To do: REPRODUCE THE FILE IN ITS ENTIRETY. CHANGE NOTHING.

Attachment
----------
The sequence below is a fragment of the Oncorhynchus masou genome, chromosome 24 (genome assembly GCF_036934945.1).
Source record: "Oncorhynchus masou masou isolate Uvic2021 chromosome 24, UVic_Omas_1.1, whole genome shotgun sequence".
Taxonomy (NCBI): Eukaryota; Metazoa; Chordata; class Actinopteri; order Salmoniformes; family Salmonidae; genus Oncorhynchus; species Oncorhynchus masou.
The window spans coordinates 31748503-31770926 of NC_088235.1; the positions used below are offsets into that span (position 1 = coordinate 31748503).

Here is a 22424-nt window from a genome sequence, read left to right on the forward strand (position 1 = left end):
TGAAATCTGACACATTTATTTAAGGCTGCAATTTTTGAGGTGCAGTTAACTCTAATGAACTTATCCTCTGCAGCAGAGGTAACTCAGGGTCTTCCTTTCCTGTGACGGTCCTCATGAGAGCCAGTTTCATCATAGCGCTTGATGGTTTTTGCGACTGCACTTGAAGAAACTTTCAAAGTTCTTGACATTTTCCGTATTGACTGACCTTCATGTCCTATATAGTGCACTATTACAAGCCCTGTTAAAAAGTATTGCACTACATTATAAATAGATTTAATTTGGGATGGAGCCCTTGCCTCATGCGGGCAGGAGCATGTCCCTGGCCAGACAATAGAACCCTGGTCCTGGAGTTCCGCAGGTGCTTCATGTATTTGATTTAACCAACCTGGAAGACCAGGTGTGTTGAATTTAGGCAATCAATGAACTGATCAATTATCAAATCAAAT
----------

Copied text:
The sequence below is a fragment of the Oncorhynchus masou genome, chromosome 24 (genome assembly GCF_036934945.1).
Source record: "Oncorhynchus masou masou isolate Uvic2021 chromosome 24, UVic_Omas_1.1, whole genome shotgun sequence".
Taxonomy (NCBI): Eukaryota; Metazoa; Chordata; class Actinopteri; order Salmoniformes; family Salmonidae; genus Oncorhynchus; species Oncorhynchus masou.
The window spans coordinates 31748503-31770926 of NC_088235.1; the positions used below are offsets into that span (position 1 = coordinate 31748503).

Here is a 22424-nt window from a genome sequence, read left to right on the forward strand (position 1 = left end):
TGAAATCTGACACATTTATTTAAGGCTGCAATTTTTGAGGTGCAGTTAACTCTAATGAACTTATCCTCTGCAGCAGAGGTAACTCAGGGTCTTCCTTTCCTGTGACGGTCCTCATGAGAGCCAGTTTCATCATAGCGCTTGATGGTTTTTGCGACTGCACTTGAAGAAACTTTCAAAGTTCTTGACATTTTCCGTATTGACTGACCTTCATGTCCTATATAGTGCACTATTACAAGCCCTGTTAAAAAGTATTGCACTACATTATAAATAGATTTAATTTGGGATGGAGCCCTTGCCTCATGCGGGCAGGAGCATGTCCCTGGCCAGACAATAGAACCCTGGTCCTGGAGTTCCGCAGGTGCTTCATGTATTTGATTTAACCAACCTGGAAGACCAGGTGTGTTGAATTTAGGCAATCAATGAACTGATCAATTATCAAATCAAAT